George Perle’s dual pursuits as composer and theorist were inextricably linked, and fostered a singular body of work that ranks among the most valuable contributions to music in the twentieth century. Perle was one of the first composers in this country to take interest in the innovations of Schoenberg, Webern, and Berg. But rather than strictly follow those composers’ twelve-tone method, Perle devised a system of “twelve-note tonality,” which incorporated elements of serialism with the fundamentals of tonal music (i.e., the concept of a composition’s being rooted in a home key). (In more candid moments, Perle suggested half-jokingly that he developed his compositional language based on a misunderstanding of Schoenberg, et al.) His catalogue of solo, chamber, and orchestral music represents an essential part of the twentieth-century American repertoire.
Perle’s compositional sensibility resulted in music that was intellectually stimulating and emotionally immediate in equal measure. The importance to Perle of the visceral human element in complex musical structures is equally evident in his theoretical work: most famously, his groundbreaking analysis of the music of Alban Berg, which included a revelatory decoding of that composer’s Lyric Suite. Confronting one of the most opaque works in the literature, Perle revealed the Lyric Suite to be an encoded love letter to Berg’s mistress, Hanna Fuchs-Robettin, rife with melodic ciphers (e.g., the combination of their initials, H-F-A-B—German notation for B-F-A-B-flat, the work’s germinal cell) and numerological considerations.
George Perle’s Sinfonietta No. 1 was commissioned and premiered by The Saint Paul Chamber Orchestra in 1988, on a program that also featured Mozart’s Piano Concerto in F Major, K. 459: an apt pairing, for, filtered through Perle’s unmistakably modern idiom, the Sinfonietta harkens back to the Classical era. Its three-movement (fast-slow-fast) format, delicate orchestration, and, at times, its harmonic language evoke the music of the eighteenth century. A review in the St. Paul Pioneer Press noted: “The first movement is a work of Mozartean elegance, its spiky harmonies notwithstanding. And the last is filled with gentle humor, not the least in its valedictory reference to the music of the opening movement.” As with many of Mozart’s concerti, the central slow movement here is the Sinfonietta’s emotional centerpiece, featuring a tender dialogue between solo oboe and clarinet.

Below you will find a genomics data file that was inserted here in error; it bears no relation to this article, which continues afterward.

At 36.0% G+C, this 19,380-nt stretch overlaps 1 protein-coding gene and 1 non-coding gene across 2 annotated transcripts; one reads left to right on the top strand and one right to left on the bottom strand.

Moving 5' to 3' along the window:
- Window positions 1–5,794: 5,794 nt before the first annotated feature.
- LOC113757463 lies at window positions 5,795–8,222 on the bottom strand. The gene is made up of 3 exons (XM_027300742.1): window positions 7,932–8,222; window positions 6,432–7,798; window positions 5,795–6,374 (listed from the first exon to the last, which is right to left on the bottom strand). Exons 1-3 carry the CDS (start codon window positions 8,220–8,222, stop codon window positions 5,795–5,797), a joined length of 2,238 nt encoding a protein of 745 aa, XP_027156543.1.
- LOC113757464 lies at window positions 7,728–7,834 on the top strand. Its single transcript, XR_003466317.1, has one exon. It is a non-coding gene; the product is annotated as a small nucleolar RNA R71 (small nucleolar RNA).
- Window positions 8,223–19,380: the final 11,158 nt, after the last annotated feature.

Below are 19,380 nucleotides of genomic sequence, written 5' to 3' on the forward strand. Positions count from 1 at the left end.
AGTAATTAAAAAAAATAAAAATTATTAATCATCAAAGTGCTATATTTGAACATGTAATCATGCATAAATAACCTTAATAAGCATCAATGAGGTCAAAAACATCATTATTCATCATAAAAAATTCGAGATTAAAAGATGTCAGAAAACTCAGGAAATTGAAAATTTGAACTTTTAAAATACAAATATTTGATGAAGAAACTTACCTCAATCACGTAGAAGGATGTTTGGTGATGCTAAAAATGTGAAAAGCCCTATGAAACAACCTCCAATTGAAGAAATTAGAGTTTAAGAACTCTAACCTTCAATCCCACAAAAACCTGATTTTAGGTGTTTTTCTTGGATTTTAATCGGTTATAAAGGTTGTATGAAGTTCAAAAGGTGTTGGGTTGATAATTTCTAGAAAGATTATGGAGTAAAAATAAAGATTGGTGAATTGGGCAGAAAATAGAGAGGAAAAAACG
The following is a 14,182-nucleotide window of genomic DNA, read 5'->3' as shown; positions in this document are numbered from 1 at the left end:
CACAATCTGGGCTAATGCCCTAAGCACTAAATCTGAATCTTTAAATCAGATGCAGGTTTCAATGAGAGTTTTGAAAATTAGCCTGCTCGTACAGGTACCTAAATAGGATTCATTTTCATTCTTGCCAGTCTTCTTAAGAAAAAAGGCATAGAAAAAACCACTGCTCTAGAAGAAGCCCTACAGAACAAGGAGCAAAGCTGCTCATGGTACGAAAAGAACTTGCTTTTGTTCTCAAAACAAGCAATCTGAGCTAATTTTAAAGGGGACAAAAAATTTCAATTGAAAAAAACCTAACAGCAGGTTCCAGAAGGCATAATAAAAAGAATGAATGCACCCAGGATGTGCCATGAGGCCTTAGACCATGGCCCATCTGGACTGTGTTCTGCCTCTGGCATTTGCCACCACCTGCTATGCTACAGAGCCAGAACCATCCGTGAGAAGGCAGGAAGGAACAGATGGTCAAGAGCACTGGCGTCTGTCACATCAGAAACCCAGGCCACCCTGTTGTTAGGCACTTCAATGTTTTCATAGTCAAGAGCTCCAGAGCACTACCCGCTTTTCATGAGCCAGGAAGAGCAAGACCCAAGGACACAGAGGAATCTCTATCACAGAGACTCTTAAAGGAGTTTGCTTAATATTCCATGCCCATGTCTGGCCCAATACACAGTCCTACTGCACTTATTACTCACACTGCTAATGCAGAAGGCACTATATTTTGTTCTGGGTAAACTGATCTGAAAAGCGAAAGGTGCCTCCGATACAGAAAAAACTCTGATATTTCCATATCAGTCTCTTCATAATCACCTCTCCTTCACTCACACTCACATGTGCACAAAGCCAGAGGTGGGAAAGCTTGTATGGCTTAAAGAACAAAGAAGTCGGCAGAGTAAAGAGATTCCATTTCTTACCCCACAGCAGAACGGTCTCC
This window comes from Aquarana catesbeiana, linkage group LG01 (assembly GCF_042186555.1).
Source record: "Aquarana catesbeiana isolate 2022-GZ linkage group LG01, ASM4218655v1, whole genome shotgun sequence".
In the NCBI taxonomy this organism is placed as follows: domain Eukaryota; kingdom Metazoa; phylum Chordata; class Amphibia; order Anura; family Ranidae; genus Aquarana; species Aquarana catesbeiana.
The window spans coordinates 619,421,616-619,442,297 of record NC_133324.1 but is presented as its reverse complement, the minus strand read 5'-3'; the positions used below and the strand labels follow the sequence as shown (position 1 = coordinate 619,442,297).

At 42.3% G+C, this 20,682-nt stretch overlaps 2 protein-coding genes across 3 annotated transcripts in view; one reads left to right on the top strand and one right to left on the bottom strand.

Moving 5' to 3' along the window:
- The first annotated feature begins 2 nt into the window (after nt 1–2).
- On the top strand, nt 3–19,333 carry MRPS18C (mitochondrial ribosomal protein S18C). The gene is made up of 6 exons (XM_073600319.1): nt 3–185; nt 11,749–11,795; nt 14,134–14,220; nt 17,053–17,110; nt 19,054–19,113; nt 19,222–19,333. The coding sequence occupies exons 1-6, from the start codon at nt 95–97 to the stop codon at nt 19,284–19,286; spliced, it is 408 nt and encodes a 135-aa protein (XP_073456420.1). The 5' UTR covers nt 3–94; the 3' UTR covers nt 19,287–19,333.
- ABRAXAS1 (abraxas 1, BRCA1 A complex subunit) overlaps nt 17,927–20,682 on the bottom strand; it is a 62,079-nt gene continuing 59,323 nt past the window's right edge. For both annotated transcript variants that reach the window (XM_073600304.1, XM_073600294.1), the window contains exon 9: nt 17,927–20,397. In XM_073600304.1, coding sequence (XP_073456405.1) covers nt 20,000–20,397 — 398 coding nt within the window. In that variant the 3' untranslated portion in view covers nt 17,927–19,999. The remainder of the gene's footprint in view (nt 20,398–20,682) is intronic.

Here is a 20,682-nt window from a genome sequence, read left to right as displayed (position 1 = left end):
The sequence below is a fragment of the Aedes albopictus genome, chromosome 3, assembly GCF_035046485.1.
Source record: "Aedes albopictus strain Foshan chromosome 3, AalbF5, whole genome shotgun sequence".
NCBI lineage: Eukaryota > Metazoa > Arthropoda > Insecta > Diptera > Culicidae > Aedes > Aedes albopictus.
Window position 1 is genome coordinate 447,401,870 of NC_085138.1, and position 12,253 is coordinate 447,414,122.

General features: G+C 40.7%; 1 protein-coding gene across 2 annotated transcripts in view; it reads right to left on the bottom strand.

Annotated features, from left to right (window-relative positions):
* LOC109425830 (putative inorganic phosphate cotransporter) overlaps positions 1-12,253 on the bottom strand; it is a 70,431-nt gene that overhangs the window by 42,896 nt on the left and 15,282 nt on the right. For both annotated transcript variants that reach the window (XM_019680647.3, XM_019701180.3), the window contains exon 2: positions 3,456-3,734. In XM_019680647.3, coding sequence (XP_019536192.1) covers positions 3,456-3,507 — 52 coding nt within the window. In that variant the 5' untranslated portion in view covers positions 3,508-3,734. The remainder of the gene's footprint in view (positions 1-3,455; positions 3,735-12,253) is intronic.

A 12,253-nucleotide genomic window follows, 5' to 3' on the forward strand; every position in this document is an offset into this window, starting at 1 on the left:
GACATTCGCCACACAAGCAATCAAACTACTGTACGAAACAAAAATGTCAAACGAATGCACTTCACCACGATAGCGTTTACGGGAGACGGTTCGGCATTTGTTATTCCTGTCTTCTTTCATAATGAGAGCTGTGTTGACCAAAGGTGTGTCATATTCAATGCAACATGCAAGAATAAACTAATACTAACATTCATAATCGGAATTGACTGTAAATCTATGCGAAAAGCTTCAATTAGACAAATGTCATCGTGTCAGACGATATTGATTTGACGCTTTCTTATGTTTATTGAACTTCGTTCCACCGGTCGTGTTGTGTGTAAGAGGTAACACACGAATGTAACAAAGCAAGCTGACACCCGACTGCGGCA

Patrick Castillo ©2014
Mozart, the onetime child prodigy who had dazzled audiences all over Europe, found himself in an unexpected predicament in his early twenties: He was stuck in his hometown of Salzburg. He resigned from the court of the local Archbishop in 1777 and set out with his mother in search of new employment, but his visits to Mannheim and Paris failed to produce any real prospects. At least he came away from his time in Mannheim, home to one of the world’s finest orchestras, with a new arsenal of brilliant ensemble effects.
Mozart returned to Salzburg in 1779 and begrudgingly resumed working for the Archbishop. On the side, he cultivated his own private circle of musicians and patrons, for whom he wrote symphonies, concertos, serenades and other entertaining diversions. We don’t know exactly the circumstances that led to Mozart composing the Sinfonia concertante for violin and viola in 1779, but we can presume that it was some social event in Salzburg. Mozart, a fine violinist and violist, would surely have played one of the solo parts.